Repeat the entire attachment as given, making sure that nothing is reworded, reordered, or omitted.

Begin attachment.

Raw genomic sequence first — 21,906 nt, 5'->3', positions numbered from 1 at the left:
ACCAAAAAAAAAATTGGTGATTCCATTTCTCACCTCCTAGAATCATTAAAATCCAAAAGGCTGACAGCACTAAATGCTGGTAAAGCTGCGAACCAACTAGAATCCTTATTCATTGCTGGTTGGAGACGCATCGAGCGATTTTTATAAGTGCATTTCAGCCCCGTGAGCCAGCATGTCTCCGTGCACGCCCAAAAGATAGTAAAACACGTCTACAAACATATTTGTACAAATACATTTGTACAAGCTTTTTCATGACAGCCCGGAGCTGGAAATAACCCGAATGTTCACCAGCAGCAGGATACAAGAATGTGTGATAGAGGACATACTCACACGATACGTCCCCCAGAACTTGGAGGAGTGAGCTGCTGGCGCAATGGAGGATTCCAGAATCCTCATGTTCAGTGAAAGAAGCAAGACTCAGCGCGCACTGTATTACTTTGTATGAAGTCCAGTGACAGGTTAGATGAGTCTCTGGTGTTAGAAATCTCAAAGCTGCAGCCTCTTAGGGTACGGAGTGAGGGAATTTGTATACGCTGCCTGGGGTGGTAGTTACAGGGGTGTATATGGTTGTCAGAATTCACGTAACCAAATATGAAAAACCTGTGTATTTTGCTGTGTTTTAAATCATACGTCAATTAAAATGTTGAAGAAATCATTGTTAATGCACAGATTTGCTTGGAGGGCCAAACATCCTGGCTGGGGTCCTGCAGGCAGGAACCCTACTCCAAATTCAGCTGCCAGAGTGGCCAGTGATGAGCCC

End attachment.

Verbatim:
Raw genomic sequence first — 21,906 nt, 5'->3', positions numbered from 1 at the left:
ACCAAAAAAAAAATTGGTGATTCCATTTCTCACCTCCTAGAATCATTAAAATCCAAAAGGCTGACAGCACTAAATGCTGGTAAAGCTGCGAACCAACTAGAATCCTTATTCATTGCTGGTTGGAGACGCATCGAGCGATTTTTATAAGTGCATTTCAGCCCCGTGAGCCAGCATGTCTCCGTGCACGCCCAAAAGATAGTAAAACACGTCTACAAACATATTTGTACAAATACATTTGTACAAGCTTTTTCATGACAGCCCGGAGCTGGAAATAACCCGAATGTTCACCAGCAGCAGGATACAAGAATGTGTGATAGAGGACATACTCACACGATACGTCCCCCAGAACTTGGAGGAGTGAGCTGCTGGCGCAATGGAGGATTCCAGAATCCTCATGTTCAGTGAAAGAAGCAAGACTCAGCGCGCACTGTATTACTTTGTATGAAGTCCAGTGACAGGTTAGATGAGTCTCTGGTGTTAGAAATCTCAAAGCTGCAGCCTCTTAGGGTACGGAGTGAGGGAATTTGTATACGCTGCCTGGGGTGGTAGTTACAGGGGTGTATATGGTTGTCAGAATTCACGTAACCAAATATGAAAAACCTGTGTATTTTGCTGTGTTTTAAATCATACGTCAATTAAAATGTTGAAGAAATCATTGTTAATGCACAGATTTGCTTGGAGGGCCAAACATCCTGGCTGGGGTCCTGCAGGCAGGAACCCTACTCCAAATTCAGCTGCCAGAGTGGCCAGTGATGAGCCC